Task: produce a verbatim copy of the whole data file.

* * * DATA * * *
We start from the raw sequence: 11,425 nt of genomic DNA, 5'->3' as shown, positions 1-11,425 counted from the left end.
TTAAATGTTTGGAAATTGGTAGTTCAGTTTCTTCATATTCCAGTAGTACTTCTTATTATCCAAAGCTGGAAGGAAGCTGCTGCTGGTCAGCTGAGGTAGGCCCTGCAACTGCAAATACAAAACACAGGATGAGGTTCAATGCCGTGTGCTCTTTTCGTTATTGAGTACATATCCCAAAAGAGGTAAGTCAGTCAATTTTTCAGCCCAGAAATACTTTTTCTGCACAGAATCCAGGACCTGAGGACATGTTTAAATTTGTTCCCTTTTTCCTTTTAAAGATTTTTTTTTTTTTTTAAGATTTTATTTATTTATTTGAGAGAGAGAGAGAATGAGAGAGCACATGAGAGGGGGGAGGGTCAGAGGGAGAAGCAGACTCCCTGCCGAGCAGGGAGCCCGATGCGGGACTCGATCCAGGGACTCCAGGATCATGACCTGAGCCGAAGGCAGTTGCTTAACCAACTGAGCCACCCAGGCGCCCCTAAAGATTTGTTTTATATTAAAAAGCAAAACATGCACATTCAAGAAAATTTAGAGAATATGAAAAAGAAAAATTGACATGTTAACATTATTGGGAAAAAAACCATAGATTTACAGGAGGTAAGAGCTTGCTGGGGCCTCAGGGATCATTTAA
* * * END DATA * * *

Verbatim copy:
We start from the raw sequence: 11,425 nt of genomic DNA, 5'->3' as shown, positions 1-11,425 counted from the left end.
TTAAATGTTTGGAAATTGGTAGTTCAGTTTCTTCATATTCCAGTAGTACTTCTTATTATCCAAAGCTGGAAGGAAGCTGCTGCTGGTCAGCTGAGGTAGGCCCTGCAACTGCAAATACAAAACACAGGATGAGGTTCAATGCCGTGTGCTCTTTTCGTTATTGAGTACATATCCCAAAAGAGGTAAGTCAGTCAATTTTTCAGCCCAGAAATACTTTTTCTGCACAGAATCCAGGACCTGAGGACATGTTTAAATTTGTTCCCTTTTTCCTTTTAAAGATTTTTTTTTTTTTTTAAGATTTTATTTATTTATTTGAGAGAGAGAGAGAATGAGAGAGCACATGAGAGGGGGGAGGGTCAGAGGGAGAAGCAGACTCCCTGCCGAGCAGGGAGCCCGATGCGGGACTCGATCCAGGGACTCCAGGATCATGACCTGAGCCGAAGGCAGTTGCTTAACCAACTGAGCCACCCAGGCGCCCCTAAAGATTTGTTTTATATTAAAAAGCAAAACATGCACATTCAAGAAAATTTAGAGAATATGAAAAAGAAAAATTGACATGTTAACATTATTGGGAAAAAAACCATAGATTTACAGGAGGTAAGAGCTTGCTGGGGCCTCAGGGATCATTTAA